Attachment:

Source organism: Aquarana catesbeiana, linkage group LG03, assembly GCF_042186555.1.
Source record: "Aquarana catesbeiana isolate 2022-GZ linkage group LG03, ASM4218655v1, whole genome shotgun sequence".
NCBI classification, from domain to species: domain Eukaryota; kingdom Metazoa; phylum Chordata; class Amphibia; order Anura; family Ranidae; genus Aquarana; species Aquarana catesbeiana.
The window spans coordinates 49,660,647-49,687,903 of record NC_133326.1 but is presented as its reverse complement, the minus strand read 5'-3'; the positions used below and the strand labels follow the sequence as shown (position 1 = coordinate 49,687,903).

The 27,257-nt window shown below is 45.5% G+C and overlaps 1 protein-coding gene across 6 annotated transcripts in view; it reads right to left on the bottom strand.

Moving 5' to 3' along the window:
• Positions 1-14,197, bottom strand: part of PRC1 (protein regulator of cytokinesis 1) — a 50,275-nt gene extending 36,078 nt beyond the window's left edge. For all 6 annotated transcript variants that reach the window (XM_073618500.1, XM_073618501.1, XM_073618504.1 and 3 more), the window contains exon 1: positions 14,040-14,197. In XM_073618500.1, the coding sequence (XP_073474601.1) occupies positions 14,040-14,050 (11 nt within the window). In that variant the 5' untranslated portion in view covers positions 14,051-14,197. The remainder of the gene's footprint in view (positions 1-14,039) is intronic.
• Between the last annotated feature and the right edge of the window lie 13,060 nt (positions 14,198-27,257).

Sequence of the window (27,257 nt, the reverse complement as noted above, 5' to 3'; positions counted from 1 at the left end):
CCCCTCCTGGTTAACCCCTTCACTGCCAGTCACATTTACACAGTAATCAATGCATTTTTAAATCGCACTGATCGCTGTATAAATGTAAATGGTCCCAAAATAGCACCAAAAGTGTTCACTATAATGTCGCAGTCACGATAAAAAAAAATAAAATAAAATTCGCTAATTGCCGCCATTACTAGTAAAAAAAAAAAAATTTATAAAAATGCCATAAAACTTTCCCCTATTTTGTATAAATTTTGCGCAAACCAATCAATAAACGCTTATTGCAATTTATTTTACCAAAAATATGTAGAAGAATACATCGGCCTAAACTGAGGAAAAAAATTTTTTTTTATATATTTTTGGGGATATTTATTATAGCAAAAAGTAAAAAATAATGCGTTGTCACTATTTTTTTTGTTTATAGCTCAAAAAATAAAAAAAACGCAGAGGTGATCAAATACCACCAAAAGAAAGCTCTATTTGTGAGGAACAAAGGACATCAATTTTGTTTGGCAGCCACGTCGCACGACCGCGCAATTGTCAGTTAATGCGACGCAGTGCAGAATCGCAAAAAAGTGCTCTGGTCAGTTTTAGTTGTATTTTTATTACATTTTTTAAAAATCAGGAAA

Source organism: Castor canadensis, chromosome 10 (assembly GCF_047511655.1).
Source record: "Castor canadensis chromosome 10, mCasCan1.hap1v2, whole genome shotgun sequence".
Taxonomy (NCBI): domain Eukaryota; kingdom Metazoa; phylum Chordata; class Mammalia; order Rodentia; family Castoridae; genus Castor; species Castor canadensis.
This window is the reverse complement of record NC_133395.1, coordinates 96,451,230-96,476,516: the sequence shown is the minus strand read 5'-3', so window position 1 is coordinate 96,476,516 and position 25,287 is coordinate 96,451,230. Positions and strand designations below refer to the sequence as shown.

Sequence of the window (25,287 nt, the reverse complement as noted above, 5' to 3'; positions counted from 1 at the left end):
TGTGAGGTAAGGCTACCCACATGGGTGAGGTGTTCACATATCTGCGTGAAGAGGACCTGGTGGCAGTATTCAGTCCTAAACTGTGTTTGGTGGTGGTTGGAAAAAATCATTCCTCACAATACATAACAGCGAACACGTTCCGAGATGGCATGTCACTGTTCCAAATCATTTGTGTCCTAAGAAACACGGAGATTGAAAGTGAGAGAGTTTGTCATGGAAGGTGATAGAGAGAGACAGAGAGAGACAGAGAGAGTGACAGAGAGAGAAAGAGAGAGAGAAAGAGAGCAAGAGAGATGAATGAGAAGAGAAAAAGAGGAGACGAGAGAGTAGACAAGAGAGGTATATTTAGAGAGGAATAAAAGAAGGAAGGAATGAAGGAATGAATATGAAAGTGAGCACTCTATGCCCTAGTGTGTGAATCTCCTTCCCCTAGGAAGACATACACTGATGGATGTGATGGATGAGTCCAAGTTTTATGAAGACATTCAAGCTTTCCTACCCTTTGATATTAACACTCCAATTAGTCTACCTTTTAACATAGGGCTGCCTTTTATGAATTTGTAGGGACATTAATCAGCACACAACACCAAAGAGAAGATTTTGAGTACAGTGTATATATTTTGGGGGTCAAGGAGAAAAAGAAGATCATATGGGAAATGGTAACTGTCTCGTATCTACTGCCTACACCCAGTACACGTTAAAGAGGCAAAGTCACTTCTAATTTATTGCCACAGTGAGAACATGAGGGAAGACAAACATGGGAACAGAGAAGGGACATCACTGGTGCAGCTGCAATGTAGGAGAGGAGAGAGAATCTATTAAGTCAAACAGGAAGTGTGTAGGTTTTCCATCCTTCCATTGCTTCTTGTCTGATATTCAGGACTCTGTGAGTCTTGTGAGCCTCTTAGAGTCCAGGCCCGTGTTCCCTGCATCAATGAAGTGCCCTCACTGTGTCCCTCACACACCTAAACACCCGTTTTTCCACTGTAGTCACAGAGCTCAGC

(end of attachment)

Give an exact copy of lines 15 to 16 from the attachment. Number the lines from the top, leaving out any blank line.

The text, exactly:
Sequence of the window (25,287 nt, the reverse complement as noted above, 5' to 3'; positions counted from 1 at the left end):
TGTGAGGTAAGGCTACCCACATGGGTGAGGTGTTCACATATCTGCGTGAAGAGGACCTGGTGGCAGTATTCAGTCCTAAACTGTGTTTGGTGGTGGTTGGAAAAAATCATTCCTCACAATACATAACAGCGAACACGTTCCGAGATGGCATGTCACTGTTCCAAATCATTTGTGTCCTAAGAAACACGGAGATTGAAAGTGAGAGAGTTTGTCATGGAAGGTGATAGAGAGAGACAGAGAGAGACAGAGAGAGTGACAGAGAGAGAAAGAGAGAGAGAAAGAGAGCAAGAGAGATGAATGAGAAGAGAAAAAGAGGAGACGAGAGAGTAGACAAGAGAGGTATATTTAGAGAGGAATAAAAGAAGGAAGGAATGAAGGAATGAATATGAAAGTGAGCACTCTATGCCCTAGTGTGTGAATCTCCTTCCCCTAGGAAGACATACACTGATGGATGTGATGGATGAGTCCAAGTTTTATGAAGACATTCAAGCTTTCCTACCCTTTGATATTAACACTCCAATTAGTCTACCTTTTAACATAGGGCTGCCTTTTATGAATTTGTAGGGACATTAATCAGCACACAACACCAAAGAGAAGATTTTGAGTACAGTGTATATATTTTGGGGGTCAAGGAGAAAAAGAAGATCATATGGGAAATGGTAACTGTCTCGTATCTACTGCCTACACCCAGTACACGTTAAAGAGGCAAAGTCACTTCTAATTTATTGCCACAGTGAGAACATGAGGGAAGACAAACATGGGAACAGAGAAGGGACATCACTGGTGCAGCTGCAATGTAGGAGAGGAGAGAGAATCTATTAAGTCAAACAGGAAGTGTGTAGGTTTTCCATCCTTCCATTGCTTCTTGTCTGATATTCAGGACTCTGTGAGTCTTGTGAGCCTCTTAGAGTCCAGGCCCGTGTTCCCTGCATCAATGAAGTGCCCTCACTGTGTCCCTCACACACCTAAACACCCGTTTTTCCACTGTAGTCACAGAGCTCAGC